homologous


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homologous

 [ho-mol´ŏ-gus]
1. corresponding in structure, position, origin, or other aspects.
3. pertaining to an antibody and the antigen that elicited its production.

ho·mol·o·gous

(hō-mol'ō-gŭs), Corresponding or alike in certain critical attributes.
1. In biology or zoology, denoting organs or parts corresponding in evolutionary origin and similar to some extent in structure, but not necessarily similar in function.
2. In chemistry, denoting a single chemical series, differing by fixed increments.
3. In genetics, denoting chromosomes or chromosome parts identical with respect to their construction and genetic content.
4. In immunology, denoting serum or tissue derived from members of a single species, or an antibody with respect to the antigen that produced it.
5. Proteins having identical or similar functions (particularly with respect to proteins from different species).
[see homologue]

homologous

(hə-mŏl′ə-gəs, hō-)
adj.
1. Corresponding or similar in position, value, structure, or function.
2. Derived from the same species: a homologous graft.
3. Biology Similar in structure and evolutionary origin, though not necessarily in function, as the flippers of a seal and the hands of a human.
4. Immunology Relating to the correspondence between an antigen and the antibody produced in response to it.
5. Genetics
a. Relating to chromosomes that have the same morphology and linear sequence of gene loci.
b. Relating to genes that are derived from a common ancestor.
6. Chemistry Belonging to or being a series of organic compounds, each successive member of which differs from the preceding member by a constant increment, especially by an added CH2 group.

ho·mol·o·gous

(hŏ-mol'ŏ-gŭs)
1. biology Denoting organs or parts corresponding in evolutionary origin and similar to some extent in structure, but not necessarily similar in function.
2. chemistry Denoting a single chemical series, differing by fixed increments.
3. genetics Denoting chromosomes or chromosome parts identical with respect to their construction and genetic content.
4. immunology Denoting serum or tissue derived from members of a single species, or an antibody with respect to the antigen that produced it.

homologous

1. Of corresponding structure, position, function or value.
2. Having the same consecutive sequence of genes as another chromosome.
3. Belonging to a series of organic compounds of which the successive members differ by constant chemical increments.
4. Of transplantation in which the donor and recipients are of the same species.

homologous

(of organs, or structures) deriving from the same evolutionary origins. For example, the forelimb of a quadruped, the human arm, the wing of a bird, are said to be homologous (see PENTADACTYL LIMB). Usually similarities are seen best in embryonic development, and are regarded by taxonomists as indications of relationships between present-day organisms.
References in periodicals archive ?
Wahl (1945, 1965) argued that continued support for the homologous theory in the twentieth century was based on an explicit or implicit assumption of homology between meiotic spores and mitotic (vegetative) spores.
Although many types of aberrations are found, the more commonly observed are deletion (loss of a small segment of a chromosome usually in only one homologue) leading to loss of information, translocation (a segment of one of the two homologous chromosomes breaks and binds to the other), duplication (occurrence of the same sectors twice on the same chromosome), inversion (a particular sector is reversed in the chromosome), insertion (a new sector is inserted into the chromosome) and substitution (a certain chromosome sector is replaced with another).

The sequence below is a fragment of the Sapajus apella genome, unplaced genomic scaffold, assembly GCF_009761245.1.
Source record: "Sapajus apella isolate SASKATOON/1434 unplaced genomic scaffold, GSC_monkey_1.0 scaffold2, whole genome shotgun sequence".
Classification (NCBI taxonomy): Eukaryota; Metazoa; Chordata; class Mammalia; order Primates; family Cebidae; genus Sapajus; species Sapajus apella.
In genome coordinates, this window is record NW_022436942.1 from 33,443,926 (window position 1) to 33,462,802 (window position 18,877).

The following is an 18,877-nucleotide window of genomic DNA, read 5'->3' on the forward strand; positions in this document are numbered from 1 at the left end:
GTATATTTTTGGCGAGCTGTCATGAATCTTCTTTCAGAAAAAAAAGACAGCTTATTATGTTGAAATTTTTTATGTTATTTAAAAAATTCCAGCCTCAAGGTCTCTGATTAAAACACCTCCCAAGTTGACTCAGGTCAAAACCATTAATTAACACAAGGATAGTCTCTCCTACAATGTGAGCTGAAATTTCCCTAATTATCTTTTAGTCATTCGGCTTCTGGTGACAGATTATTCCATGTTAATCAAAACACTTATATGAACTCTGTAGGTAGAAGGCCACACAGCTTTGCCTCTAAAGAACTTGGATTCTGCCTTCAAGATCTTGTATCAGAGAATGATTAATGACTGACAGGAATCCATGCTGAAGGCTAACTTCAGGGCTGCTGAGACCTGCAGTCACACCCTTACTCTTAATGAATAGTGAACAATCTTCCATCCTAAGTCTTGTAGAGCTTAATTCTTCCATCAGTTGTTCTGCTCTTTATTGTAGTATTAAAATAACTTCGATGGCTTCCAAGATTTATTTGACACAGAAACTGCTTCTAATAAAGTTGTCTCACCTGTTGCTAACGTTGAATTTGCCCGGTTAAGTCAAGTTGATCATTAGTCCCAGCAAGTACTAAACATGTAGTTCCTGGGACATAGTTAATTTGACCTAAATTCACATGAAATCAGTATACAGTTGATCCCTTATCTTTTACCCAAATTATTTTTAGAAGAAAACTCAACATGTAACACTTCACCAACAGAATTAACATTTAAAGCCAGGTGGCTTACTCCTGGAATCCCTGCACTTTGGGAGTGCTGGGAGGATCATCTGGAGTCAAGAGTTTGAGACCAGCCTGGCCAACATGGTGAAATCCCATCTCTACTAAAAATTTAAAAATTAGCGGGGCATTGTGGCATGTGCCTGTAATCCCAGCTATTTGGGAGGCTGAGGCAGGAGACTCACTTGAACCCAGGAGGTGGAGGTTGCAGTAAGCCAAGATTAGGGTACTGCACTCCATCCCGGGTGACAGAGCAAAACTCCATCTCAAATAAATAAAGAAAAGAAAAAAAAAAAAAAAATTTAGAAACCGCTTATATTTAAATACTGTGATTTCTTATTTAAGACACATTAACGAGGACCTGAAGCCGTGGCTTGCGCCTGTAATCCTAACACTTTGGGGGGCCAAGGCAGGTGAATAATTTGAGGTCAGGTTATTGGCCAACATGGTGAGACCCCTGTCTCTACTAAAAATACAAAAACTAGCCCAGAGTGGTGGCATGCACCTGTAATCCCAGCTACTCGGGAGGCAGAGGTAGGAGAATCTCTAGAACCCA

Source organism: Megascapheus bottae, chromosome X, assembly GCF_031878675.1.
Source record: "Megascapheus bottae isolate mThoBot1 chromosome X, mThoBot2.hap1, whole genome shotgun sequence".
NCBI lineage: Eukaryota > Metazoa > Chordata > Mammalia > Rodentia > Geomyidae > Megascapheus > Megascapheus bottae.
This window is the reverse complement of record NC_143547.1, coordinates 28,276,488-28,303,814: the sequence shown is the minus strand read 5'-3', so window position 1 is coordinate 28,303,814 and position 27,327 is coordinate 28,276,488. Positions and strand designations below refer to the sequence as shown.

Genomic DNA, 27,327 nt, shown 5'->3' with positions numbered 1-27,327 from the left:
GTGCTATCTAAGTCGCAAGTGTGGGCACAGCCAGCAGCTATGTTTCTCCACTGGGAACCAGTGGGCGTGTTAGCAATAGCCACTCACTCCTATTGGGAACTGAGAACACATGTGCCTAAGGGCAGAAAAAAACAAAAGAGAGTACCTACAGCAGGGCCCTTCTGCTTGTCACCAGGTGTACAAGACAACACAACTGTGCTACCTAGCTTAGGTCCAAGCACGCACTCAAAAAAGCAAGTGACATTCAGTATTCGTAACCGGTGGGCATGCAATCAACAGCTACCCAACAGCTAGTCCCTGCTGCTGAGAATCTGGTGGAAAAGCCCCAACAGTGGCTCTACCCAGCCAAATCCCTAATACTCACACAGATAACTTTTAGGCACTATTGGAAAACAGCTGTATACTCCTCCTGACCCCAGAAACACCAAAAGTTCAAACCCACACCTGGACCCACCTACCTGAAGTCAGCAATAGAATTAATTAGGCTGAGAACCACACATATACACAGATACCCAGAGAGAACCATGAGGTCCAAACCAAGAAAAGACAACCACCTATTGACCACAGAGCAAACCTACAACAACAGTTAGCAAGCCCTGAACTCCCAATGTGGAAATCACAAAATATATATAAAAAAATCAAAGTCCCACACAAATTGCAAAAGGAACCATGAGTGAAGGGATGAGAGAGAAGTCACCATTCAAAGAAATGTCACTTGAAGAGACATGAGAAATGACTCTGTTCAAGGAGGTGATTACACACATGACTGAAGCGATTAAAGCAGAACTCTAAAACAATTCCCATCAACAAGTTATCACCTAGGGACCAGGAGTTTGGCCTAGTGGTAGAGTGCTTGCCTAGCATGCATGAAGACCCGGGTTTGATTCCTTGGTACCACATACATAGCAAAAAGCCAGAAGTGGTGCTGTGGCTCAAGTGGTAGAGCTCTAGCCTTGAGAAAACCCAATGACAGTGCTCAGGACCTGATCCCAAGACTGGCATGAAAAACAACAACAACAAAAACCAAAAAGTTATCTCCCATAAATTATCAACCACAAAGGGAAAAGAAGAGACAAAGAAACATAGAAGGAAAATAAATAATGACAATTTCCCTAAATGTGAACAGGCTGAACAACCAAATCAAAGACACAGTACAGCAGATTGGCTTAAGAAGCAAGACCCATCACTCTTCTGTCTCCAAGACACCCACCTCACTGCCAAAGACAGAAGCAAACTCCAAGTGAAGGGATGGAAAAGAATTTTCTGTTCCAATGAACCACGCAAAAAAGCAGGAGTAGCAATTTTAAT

Glycosidase release and fertilization of ascidian eggs fertilized with homologous and heterologous sperm % Glycosidase Eggs Sperm release Phallusia mammillata P.
Use of recombinant-derived homologous antigens, which has preceded the isolation of the virus in cell culture, should improve the sensitivity and specificity of results obtained with available heterologous antigens.
Differences in the genetic and developmental codetermination among homologous elements of the color pattern may be reflected in their correlation structure.
The fruit fly Drosophila melanogaster has long served as a model organism for scientific research and recent advances that now allow the knock-down of genes by RNA interference and gene replacement by homologous recombination suggest that D.
Three male students and three female students are asked to volunteer to serve as paternal and maternal members of three homologous pairs.
The results indicated that 2 of the fragments were homologous to the gene encoding the precursor of terminal protein (pTP) of adenoviruses.
one cannot use means and follow methods that could be licit in the transmission of the life of plants and animals." (1) The Church has condemned in vitro fertilization between husband and wife (homologous in vitro fertilization) because it is in itself illicit, and in opposition to the dignity of procreation and of the conjugal union.
Two somewhat conflicting theories (the homologous theory and antithetic theory) of the origin of alternating generations, specifically the origin of the sporophyte, in embryophytes (land plants) have had respective supporters for approximately a century.
Two major mechanisms are nonhomologous end joining (NHEJ) and homologous recombination.
United Kingdom-based AstraZeneca and United States-based MSD have revealed positive results from the Phase III PROfound trial of Lynparza (olaparib) in men with metastatic castration-resistant prostate cancer who have a homologous recombination repair gene mutation and have progressed on prior treatment with new hormonal anticancer treatments, it was reported yesterday.